- Ensure the SRP has a level invert as described below to promote the even and gradual dissipation of the heavier inflow water across the full area of the SRP.
- The construction of the SRP invert with a reverse slope can aid maintenance by promoting heavier sediment to drop out and accumulate at the inlet end of the device.
- For external batter steepness refer Figures 72 to 74. For internal batters, a 2:1 ratio is recommended, subject to available space and ground conditions.
- SRP depths may be 1 – 2 m, but no deeper than 2 m. This depth is measured from the invert to the top of the primary spillway. Deeper ponds are more likely to cause short circuiting problems during larger storm events and require specifically designed floating decant systems.
- The decant design in this guideline operates through a maximum live storage range of 1.5 m.
Dead storage (permanent storage)
- Dead storage is the component of impoundment volume that does not decant and remains in the SRP. It is important for dissipating the energy of sediment-laden inflows.
- Dead storage should be retained at 30% of the total SRP storage by positioning the lowest decant 0.4 - 0.8 m above the invert of the SRP.
- The decant design detailed in this guideline allows the lower decant arm to be raised as sediment deposition increases, thereby maintaining the percentage volume of dead storage.
Live storage (decant storage)
- Live storage is the volume between the lowest decant outlet level and the crest of the SRP primary spillway.
- The live storage volume capacity should be 70% of the total SRP storage.
- The decant design detailed in this guideline allows the decant arms to be raised as sediment deposition increases, thereby maintaining the percentage volume of live storage.
- The forebay should extend the full width of the pond, be a minimum of 1 m in depth, and be located upstream of the level spreader.
Decanting/outlet dewatering device
- The SRP decant/outlet dewatering device should be designed to remove water within the upper water column without removing any of the settled sediment, or any appreciable quantities of floating debris. Either a 100 mm or 150 mm diameter decant can be used.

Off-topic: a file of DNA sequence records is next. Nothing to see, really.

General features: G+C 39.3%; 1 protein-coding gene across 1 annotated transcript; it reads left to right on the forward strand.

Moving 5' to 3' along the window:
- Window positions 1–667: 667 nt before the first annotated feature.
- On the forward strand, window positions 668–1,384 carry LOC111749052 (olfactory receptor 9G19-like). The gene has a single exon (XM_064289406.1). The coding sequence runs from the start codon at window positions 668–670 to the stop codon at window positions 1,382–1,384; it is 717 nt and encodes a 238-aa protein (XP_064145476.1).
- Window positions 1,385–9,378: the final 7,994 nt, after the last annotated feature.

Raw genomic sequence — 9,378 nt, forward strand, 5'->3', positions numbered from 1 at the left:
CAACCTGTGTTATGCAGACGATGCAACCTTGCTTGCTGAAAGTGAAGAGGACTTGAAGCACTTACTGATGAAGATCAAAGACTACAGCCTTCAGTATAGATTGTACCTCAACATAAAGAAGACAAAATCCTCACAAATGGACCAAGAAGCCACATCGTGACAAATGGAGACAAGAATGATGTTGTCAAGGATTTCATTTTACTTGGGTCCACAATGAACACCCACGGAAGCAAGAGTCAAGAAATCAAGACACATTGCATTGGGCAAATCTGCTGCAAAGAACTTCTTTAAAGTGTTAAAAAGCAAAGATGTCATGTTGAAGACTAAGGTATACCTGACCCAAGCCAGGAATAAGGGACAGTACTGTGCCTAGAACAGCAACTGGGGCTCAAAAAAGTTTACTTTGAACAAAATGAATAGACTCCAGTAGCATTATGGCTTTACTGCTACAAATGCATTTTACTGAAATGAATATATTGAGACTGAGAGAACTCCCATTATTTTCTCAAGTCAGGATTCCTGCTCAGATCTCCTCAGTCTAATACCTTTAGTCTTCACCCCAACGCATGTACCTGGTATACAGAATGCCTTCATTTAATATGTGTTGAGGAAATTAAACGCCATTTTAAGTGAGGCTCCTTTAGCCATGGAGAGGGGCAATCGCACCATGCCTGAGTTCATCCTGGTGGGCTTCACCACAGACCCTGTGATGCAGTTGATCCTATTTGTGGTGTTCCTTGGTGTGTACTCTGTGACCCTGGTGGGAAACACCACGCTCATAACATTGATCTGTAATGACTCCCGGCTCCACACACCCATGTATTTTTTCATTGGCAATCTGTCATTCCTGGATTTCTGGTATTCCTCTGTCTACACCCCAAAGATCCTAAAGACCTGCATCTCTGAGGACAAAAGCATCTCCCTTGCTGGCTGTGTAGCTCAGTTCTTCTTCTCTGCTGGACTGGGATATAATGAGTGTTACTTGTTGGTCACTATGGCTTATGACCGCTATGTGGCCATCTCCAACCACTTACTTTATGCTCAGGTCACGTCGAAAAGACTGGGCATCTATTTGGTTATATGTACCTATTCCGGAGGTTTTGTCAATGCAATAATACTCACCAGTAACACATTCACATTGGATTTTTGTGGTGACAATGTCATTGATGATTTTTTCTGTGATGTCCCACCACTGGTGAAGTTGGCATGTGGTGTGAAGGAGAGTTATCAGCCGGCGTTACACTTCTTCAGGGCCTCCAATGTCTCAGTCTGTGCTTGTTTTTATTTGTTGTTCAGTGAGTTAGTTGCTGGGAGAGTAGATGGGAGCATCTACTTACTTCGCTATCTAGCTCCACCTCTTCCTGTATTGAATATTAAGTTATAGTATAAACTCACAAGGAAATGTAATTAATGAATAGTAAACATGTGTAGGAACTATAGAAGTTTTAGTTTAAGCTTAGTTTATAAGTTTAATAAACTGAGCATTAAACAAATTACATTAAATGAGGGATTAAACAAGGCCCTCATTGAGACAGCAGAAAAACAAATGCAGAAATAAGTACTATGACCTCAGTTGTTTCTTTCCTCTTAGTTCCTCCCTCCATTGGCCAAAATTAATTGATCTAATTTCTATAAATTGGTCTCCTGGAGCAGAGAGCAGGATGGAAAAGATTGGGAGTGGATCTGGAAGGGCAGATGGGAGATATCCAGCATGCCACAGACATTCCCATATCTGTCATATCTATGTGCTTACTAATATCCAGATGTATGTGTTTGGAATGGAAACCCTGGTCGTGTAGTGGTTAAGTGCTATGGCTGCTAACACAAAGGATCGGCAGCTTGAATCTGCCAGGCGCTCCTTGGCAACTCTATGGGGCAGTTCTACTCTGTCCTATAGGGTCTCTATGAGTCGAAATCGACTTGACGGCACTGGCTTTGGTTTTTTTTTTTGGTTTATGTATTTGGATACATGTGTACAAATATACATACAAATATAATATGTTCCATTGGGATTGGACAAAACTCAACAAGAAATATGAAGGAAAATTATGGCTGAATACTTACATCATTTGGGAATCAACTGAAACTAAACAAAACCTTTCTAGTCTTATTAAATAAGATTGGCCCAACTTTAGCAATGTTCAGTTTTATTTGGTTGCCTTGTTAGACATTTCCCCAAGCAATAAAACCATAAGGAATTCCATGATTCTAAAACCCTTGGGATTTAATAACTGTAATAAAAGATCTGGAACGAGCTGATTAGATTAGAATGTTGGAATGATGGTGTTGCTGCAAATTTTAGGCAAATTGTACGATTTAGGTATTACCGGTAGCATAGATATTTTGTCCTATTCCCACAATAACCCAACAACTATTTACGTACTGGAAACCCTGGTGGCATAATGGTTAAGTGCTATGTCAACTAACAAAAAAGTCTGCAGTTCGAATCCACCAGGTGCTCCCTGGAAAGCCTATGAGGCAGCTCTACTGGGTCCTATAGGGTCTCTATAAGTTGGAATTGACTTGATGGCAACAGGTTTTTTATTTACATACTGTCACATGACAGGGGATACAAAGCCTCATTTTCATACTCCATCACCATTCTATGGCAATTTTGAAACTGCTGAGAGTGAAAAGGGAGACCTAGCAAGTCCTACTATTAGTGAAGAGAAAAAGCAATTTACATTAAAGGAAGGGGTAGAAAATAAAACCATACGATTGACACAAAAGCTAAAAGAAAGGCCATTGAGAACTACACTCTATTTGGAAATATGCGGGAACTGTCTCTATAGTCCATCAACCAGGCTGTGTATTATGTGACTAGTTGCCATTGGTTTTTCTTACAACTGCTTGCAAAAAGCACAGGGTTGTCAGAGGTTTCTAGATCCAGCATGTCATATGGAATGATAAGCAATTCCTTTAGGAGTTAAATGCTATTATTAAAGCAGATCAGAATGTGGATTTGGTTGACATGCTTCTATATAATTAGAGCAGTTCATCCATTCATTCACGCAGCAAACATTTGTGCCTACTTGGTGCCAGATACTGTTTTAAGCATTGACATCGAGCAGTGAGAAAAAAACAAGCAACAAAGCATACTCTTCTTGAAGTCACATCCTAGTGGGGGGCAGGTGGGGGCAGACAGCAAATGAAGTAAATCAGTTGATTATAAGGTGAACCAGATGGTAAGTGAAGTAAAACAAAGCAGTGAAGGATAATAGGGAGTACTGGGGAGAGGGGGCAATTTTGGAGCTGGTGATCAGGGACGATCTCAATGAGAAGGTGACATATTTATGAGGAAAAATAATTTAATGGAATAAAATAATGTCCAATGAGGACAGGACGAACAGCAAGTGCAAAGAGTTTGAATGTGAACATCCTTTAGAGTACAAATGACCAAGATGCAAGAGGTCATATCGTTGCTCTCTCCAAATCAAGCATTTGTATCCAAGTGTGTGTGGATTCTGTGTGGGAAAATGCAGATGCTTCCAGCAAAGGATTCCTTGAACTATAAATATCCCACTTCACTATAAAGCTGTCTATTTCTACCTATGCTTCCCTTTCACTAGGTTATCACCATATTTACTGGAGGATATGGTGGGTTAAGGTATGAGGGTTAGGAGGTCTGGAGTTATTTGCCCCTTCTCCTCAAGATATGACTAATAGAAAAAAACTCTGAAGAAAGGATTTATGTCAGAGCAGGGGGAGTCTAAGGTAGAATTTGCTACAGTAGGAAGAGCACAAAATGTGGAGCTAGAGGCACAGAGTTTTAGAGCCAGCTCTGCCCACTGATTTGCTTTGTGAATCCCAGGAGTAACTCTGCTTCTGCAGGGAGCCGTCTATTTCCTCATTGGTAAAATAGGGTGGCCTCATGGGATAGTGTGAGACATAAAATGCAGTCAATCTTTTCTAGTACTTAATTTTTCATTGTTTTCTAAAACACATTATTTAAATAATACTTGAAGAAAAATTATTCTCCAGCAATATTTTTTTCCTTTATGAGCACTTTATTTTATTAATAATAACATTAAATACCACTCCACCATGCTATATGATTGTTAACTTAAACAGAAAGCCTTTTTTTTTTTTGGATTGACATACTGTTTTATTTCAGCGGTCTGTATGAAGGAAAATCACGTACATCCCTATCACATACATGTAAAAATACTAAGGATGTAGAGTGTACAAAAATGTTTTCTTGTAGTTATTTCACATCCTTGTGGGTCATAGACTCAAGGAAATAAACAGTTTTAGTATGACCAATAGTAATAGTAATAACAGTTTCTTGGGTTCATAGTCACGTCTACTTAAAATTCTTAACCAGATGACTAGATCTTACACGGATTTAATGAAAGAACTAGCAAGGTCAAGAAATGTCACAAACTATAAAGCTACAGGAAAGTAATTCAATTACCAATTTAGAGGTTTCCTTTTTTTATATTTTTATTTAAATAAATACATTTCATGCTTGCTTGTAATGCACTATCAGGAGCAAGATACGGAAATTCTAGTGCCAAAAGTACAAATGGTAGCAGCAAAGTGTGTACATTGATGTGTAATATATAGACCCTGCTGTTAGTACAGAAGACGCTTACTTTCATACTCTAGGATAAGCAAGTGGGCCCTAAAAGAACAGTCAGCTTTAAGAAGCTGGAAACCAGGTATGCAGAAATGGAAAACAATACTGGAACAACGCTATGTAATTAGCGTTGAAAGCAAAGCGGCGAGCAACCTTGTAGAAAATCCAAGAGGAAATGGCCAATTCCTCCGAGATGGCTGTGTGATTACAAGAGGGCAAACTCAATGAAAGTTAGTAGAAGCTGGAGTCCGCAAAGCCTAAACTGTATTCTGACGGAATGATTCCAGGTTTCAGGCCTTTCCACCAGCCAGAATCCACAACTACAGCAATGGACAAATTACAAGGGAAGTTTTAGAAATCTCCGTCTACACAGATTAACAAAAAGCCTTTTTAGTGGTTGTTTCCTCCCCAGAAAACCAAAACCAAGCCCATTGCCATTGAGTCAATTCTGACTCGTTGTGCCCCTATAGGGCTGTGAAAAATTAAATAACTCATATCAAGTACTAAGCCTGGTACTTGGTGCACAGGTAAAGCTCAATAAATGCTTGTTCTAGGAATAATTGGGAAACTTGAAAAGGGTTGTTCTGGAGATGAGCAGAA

- The floating T-bar dewatering device described in this guideline allows decanting of the cleaner surface water from the top of the water column.
- The recommended decant rate from an SRP is 3 L/second/ha of contributing catchment. This rate ensures that appropriate detention times are achieved.
- A standard T-bar design is detailed in Figure 66. This standard T-bar decant design provides a decant flow rate of 4.5 L/second. Decants are either added incrementally to accommodate catchments greater than 1.5 ha or the number of holes in the decant is restricted to maintain the decant rate of 3 L/second/ha of contributing catchment.
- T-bars should be able to float to the top of the primary spillway at all times.
- To achieve a decant rate of 4.5 L/second per decant, six rows of 10 mm diameter holes should be drilled at 60 mm spacings (200 holes) along the 2 m long decant arm.
- For catchments of less than 1.5 ha, the appropriate number of holes should be sealed off to achieve a 3 L/second/hectare discharge rate.
- Single T-bar decants must be able to operate through the full live storage depth of the SRP.